The FilterPod Tank

Why is the tank so important?

Ask any tank installer what is the most important part of a sewage treatment system and he will tell you it is the tank. If the tank fails to perform, if it leaks water in or sewage out, if it distorts or cracks, then it doesn't matter what the sewage treatment process is, the system will fail.

Over the past few years we have been saddened to see the quality of tanks sold in the UK deteriorate so much. We have had tanks from premier UK sewage treatment plant companies that were rejected by the Building Inspectors as they could see daylight between the top and the bottom half, tanks that were so thin in patches that you could see the shadow of someone walking past, through them, tanks which distorted the moment the concrete was poured, even when filled with water, MDPE (medium density polyethylene) tanks being sold for underground installation instead of the required HDPE (high density polyethylene) etc. etc. One of the problems is that the EN 12566-3 Test does not insist on tanks being tested for groundwater pressure performance. This test, believe it or not, is OPTIONAL, with the result that most manufacturers of weak tanks choose not to submit their tanks for it.

 The problem is really summed up in a quote from John Ruskin (1819 - 1900) "There is hardly anything in the world that some man can't make just a little worse and sell just a little cheaper; and the people who buy on price alone are this man's lawful prey".

The major tank problems are these:Cracked fibreglass around the outlet pipe.

  • Cracking tanks - usually fibreglass.  If a tank is cracked, it allows groundwater to pour into the tank. The flow rate through the tank is then too fast for the treatment process to work and the result is virtually raw sewage leaving the plant. See opposite - this tank is a leading brand of sewage treatment plant. It is new and it cracked as the drain-pipe was being pushed onto the spigot due to the poor quality of the fibreglass.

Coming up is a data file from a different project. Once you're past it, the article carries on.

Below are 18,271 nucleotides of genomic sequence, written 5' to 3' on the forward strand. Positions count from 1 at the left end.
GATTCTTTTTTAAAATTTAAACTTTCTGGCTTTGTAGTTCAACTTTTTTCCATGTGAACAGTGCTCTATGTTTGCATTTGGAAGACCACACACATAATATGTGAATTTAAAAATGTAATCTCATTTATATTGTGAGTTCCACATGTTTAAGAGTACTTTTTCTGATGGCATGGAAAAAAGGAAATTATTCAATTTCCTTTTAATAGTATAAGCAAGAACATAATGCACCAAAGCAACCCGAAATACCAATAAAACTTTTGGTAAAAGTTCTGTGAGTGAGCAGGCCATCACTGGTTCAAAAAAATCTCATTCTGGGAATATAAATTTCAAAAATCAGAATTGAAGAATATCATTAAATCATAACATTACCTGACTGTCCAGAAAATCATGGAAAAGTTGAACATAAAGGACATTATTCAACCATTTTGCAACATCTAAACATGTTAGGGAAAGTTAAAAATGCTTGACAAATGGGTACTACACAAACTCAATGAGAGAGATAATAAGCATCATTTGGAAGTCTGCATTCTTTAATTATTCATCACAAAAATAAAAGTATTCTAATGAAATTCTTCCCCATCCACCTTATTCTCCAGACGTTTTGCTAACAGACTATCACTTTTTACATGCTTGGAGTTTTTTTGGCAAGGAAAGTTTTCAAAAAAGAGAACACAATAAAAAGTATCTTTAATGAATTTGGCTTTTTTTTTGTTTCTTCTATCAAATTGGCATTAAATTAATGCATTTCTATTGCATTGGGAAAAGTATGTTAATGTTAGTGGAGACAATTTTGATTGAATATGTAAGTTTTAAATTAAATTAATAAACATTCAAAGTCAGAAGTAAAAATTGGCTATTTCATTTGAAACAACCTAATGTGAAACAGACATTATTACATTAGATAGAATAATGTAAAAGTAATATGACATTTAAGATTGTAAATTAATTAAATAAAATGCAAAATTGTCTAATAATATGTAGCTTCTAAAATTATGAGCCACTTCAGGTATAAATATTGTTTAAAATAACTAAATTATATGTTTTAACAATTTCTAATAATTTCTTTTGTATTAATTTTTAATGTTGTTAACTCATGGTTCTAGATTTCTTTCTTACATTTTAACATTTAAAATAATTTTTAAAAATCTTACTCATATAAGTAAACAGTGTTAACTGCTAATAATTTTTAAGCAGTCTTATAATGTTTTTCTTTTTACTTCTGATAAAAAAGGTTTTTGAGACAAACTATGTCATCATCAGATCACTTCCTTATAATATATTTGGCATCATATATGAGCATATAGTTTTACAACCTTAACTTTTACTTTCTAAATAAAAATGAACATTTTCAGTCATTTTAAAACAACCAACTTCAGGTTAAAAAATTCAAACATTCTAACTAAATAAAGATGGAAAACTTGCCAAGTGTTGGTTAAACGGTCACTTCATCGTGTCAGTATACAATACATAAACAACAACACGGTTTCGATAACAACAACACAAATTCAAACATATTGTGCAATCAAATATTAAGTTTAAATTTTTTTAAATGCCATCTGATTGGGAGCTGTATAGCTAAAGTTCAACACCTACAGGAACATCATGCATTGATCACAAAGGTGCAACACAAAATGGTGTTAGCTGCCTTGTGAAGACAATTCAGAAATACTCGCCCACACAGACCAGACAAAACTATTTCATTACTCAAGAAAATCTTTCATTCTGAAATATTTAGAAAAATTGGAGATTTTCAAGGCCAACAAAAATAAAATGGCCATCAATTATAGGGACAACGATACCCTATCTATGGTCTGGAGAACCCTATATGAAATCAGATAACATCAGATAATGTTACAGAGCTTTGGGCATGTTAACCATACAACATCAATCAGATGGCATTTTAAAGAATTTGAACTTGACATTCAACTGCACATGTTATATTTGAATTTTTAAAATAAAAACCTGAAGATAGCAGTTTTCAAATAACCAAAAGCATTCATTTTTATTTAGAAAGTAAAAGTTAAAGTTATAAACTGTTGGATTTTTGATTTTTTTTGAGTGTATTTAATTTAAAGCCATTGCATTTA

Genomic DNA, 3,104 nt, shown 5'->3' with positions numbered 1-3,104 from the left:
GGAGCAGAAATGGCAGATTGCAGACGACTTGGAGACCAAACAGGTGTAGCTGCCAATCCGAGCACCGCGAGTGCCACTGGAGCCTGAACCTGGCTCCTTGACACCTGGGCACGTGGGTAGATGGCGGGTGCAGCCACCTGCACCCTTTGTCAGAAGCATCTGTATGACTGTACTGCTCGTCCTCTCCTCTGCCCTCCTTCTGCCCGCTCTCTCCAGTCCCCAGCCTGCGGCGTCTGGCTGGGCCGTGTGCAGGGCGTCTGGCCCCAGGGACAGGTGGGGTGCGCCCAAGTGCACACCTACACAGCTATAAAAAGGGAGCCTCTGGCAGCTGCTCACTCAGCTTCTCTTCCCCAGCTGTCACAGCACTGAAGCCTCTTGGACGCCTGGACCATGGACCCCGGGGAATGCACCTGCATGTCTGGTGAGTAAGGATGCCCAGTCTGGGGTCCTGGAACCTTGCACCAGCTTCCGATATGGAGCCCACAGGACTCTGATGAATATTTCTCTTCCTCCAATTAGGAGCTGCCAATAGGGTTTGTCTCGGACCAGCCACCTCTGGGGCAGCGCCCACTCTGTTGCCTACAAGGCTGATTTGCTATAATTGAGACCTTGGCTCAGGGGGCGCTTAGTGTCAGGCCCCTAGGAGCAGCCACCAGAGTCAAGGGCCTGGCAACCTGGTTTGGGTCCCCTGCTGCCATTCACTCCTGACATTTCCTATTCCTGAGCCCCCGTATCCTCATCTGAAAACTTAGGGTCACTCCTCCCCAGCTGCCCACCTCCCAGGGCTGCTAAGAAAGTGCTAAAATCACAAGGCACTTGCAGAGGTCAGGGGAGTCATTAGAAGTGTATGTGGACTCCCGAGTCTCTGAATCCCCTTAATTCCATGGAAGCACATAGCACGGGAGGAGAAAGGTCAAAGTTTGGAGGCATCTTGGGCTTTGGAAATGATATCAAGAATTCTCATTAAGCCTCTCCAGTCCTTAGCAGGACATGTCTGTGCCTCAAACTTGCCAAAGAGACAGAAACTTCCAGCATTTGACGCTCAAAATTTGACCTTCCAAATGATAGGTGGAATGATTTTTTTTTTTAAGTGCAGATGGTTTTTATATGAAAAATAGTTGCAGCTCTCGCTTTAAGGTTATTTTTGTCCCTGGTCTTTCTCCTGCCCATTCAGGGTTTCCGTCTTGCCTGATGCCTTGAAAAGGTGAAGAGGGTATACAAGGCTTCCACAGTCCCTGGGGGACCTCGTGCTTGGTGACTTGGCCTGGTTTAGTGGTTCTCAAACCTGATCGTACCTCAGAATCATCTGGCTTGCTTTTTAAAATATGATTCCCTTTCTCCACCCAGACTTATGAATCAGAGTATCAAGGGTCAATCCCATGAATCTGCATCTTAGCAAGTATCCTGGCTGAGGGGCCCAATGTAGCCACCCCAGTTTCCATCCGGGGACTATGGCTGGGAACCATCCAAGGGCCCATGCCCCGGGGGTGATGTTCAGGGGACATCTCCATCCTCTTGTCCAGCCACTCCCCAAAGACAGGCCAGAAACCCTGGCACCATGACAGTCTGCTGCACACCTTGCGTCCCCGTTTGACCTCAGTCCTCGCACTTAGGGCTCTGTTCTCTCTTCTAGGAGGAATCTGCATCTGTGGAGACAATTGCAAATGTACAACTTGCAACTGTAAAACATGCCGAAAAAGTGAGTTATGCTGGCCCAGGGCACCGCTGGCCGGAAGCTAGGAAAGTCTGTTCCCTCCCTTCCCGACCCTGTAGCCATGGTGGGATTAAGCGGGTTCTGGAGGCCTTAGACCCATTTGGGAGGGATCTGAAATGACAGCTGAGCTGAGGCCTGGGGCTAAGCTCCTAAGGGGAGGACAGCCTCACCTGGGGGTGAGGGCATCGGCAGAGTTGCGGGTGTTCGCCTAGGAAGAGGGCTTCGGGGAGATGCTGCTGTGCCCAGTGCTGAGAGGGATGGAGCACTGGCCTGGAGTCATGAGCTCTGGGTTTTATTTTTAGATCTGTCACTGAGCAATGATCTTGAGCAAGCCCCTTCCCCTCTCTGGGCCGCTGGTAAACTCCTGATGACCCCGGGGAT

• Bending Tanks - usually inferior plastic, HDPE or polypropylene. The main problems are these:
    • The sides bend inwards under the pressure of groundwater, concrete, etc. reducing the working volume of the plant. This will then reduce its efficiency.
    • The base of the tank bends upwards, again, reducing the working volume of the tank.
    • If it has an aeration layer, as in the FilterPod, the aeration layer is then no longer in-line with the aeration inlets and outlets and the plant stops working.
    • As soon as the tank starts to distort, the inlet and outlet holes change from perfect circles to ovals and the tanks leak water in from the groundwater as the seals/pipes no longer fit tight.
    • The spigots that the pipes fit onto bend downwards (see photo below) and either the drains 'back-up' as the gradients are ruined, or the pipe breaks off..
    • The neck distorts and the lids no longer fit.

See the photo below. This yard is full of over 50 plastic septic tanks, installed as a whole village project, that had been installed less than 6 months. All of them have distorted due to groundwater pressure and all of them had to be taken out and replaced with better quality tanks. Never compromise on quality.

Bent plastic sewage treatment tank

 You cannot make weak sewage treatment plant tanks stronger by surrounding them in concrete - it is a myth - Click here to find out why.

A lot of the market-leading tanks now only have a 12 month tank warranty. In our opinion, this is unacceptable. The FilterPod tank has a 10 year warranty.


Any tank, no matter how poor the quality, material or design, CAN be installed in high groundwater conditions if the installation is site-specifically designed by a civil engineer. The problem arises when you use an average tank installer who installs it the same way that he has installed every other tank in lower groundwater sites. He doesn't read the specific high groundwater installation instructions, which usually tell you to have the install designed by a professional engineer. As no-one rushes to spend another £1000 on this, the homeowner usually relies upon the installers knowledge and when things go wrong, they are in trouble.

FilterPod Tank Quality

Here at PodTanks, we decided that we wanted a better, stronger tank than anything else on the market, one that, for all usual UK ground conditions, could be installed by a competent groundworker without the need for engineering help. We wanted a tank that was strong enough to stand up to UK groundwater conditions on its own - even in The Fens and Somerset Levels, where groundwater can get as high as ground level. The only way to ensure tank quality was to design and and manufacture it ourselves as we could not find such a tank for our filter system in either the UK or Europe. The design phase alone of the FilterPod tank cost £20,000 and we are very proud of it.

The FilterPod tank can be installed in either high or low water table sites, it will not bend or crack and can be installed by any competent installer in all standard wet or dry site conditions with a 10 year tank warranty.